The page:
|Saturday, 31 January 2004|
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The whole cake
Defence continues to be a bone of contention. Due to UNF disinformation assessments of current Mano - Malik consensus talks to end the crisis, raise false hopes of our seeing a resolution of the deadlock.
A closer look at developments reveal that we are still a long way off from a compromise, to the Defence imbroglio.
Both locally and internationally, the impression created by the Government is that it is willing to make a deal on Defence. That is, that they are approaching the negotiations in a spirit of compromise. Recent pronouncements by the Foreign Minister in India are a case in point.
This is far from the truth. The UNF is obdurately insisting at the talks that the Prime Minister hold the Defence portfolio. If the most recent statement by Government spokesman G. L. Peiris is anything to go by, no grounds could be said to exist for such optimism, much as we wish there would be a spirit of give-and-take on this thorny question.
For instance, while the spokesman emphasized that the Government was not interested in overall Defence powers, he goes on to say that the Government is keen on having the powers that it enjoyed prior to the take over of the ministry.
This amounts to taking a backward step. The question which arises in the impartial observer's mind is whether a claim is being made for all Defence powers previously held, in which case we are compelled to conclude that there is no spirit of compromise.
These posturings give rise to considerable anxiety. For, in terms of arriving at a solution, how will such ambiguous positions help? Wouldn't such vacillation lead to an undermining and a final break-down of cohabitation talks? Let's face it, the Government wants to have nothing, but the whole cake, though its leaders go around saying that it will be satisfied with much less.
We once again warn that a breakdown of cohabitation talks would be in no one's favour. While the President's constitutional right to handle the Defence portfolio cannot be questioned - and we have had clear and cogent Supreme Court rulings on this matter - the Government would do well to examine positively the compromise solutions offered by the President.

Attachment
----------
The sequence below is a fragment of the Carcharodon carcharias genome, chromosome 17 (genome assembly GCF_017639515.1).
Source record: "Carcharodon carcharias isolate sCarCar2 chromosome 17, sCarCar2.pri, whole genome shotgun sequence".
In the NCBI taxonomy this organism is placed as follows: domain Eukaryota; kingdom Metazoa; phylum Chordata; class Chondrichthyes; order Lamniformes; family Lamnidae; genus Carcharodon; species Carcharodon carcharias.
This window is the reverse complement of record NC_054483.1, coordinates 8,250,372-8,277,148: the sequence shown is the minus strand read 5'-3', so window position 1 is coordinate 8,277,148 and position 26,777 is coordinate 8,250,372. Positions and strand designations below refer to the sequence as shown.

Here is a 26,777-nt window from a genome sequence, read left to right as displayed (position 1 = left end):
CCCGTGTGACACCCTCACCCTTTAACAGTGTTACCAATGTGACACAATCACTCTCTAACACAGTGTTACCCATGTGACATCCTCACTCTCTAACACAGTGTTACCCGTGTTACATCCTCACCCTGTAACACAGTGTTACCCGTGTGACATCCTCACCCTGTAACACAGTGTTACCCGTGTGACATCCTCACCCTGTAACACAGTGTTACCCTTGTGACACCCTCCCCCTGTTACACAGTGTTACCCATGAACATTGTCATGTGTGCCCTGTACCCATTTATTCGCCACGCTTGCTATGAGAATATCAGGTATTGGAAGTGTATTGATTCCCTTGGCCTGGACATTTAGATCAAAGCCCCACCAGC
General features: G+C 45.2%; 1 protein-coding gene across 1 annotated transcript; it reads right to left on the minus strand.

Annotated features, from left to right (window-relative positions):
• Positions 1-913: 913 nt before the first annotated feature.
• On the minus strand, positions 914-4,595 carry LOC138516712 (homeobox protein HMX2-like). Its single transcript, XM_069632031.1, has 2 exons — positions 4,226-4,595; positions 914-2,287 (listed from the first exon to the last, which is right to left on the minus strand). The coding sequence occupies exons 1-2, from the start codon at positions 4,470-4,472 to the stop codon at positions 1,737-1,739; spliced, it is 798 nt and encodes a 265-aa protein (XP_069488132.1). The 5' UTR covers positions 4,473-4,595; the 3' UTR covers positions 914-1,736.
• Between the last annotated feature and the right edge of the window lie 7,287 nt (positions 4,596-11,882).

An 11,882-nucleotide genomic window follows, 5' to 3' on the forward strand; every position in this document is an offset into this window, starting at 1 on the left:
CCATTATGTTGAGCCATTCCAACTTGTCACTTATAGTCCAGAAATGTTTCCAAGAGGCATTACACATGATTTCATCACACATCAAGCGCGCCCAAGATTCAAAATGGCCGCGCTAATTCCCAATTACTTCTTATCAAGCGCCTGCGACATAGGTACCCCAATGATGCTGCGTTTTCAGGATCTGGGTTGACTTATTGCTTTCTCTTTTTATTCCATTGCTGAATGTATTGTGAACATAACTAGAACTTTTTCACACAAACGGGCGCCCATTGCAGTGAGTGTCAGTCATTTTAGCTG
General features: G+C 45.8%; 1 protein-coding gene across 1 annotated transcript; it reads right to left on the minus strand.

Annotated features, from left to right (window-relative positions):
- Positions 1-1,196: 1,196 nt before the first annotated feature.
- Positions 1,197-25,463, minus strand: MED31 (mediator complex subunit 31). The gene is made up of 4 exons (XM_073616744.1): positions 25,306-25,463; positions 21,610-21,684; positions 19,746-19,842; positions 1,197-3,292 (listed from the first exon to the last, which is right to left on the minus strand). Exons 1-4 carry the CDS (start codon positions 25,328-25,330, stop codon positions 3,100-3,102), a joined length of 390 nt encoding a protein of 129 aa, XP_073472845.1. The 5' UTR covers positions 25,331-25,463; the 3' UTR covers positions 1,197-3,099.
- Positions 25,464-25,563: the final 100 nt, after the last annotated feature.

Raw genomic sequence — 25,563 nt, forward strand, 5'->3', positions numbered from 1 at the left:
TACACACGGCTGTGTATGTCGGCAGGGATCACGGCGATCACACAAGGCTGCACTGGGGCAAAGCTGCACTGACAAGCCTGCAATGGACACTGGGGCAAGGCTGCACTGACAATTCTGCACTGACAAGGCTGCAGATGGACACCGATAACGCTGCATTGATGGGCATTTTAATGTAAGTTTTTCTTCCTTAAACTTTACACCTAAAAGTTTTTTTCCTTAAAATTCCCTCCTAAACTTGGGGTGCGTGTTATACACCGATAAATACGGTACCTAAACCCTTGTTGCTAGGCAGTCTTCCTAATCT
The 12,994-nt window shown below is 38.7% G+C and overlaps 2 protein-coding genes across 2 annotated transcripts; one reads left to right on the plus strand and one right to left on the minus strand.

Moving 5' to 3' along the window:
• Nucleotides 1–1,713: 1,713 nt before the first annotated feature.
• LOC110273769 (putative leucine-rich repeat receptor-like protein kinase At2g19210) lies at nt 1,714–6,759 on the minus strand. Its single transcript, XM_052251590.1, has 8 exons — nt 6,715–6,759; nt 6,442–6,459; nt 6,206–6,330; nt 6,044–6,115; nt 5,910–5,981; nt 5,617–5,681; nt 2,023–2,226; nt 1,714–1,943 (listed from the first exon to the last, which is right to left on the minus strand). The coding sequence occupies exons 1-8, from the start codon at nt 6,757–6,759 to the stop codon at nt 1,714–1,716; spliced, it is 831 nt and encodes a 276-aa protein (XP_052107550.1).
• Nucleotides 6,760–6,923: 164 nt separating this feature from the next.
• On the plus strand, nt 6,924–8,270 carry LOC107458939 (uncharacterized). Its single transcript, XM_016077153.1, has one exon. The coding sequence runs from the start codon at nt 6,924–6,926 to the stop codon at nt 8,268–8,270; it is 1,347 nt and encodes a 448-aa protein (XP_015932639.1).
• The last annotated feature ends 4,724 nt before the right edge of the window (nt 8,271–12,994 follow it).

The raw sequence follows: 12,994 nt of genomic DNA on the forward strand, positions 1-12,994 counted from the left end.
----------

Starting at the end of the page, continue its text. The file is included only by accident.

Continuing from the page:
Two of these are the creation of a Minister Assisting slot, to which the Government could propose its nominee and the offer to re-create the Ministry of National Security, as held by Lalith Athulathmudali under the Presidencies of Jayewardene and Premadasa.
An insistence on full, former Defence powers could not only prolong, but aggravate the current crisis and lead to a breakdown of talks.
It is very clear now, that this is what the government really wants.
With the Telecommunications Regulatory Commission of Sri Lanka running a campaign that extols the virtues of the 'Incoming Free' facility for mobile phones, more consumers are rushing to get hold of these little gadgets.
Cellular services took to the airwaves in this country around 1990. The industry has recorded a remarkable growth over the last 14 years. Mobile coverage has finally reached the North-East and other remote places. Nearly one million subscribers carry mobiles in their pockets or handbags. Attractive packages from the four operators, coupled with inexpensive, feature-laden handsets, have spread cellular telephony to all social strata. It seems that everybody from the humble pavement fruit seller to the corporate bigwig is glued to the 'cell'.
The one factor that somewhat stifled this growth was the payment charged for incoming calls. Mobile subscribers have to pay for both outgoing and incoming calls according to the present tariff structure. Most subscribers believe that this practice is grossly unfair, because they do not actually seek any incoming calls - they just answer when the phone rings. Clearly, it is the caller who must be called on to pay. This is precisely the basis for the 'Calling Party Pays' (CPP) system, whereupon those who call mobile numbers will be asked to bear the entire cost.
Clearing this last hurdle will no doubt lead to an explosion in mobile sales. This has indeed been the case in many countries which introduced the CPP system. For the first time, using a mobile phone could be more economical than using a landline. Even now, a basic mobile phone connection costs thousands of rupees less than a home telephone installation. Moreover, mobile phones are ideal for localities which conventional telephone systems cannot reach due to infrastructure or cost reasons. The new proposals could help achieve a drastic rise in Sri Lanka's low telephone penetration rate.
In the meantime, the four cellular operators must continue their quest for technological excellence and strive to provide a better service to the public. They must be switched on to meet 3G and universal mobile telephony standards, which will provide a whole new world of opportunities for the industry.
Produced by Lake House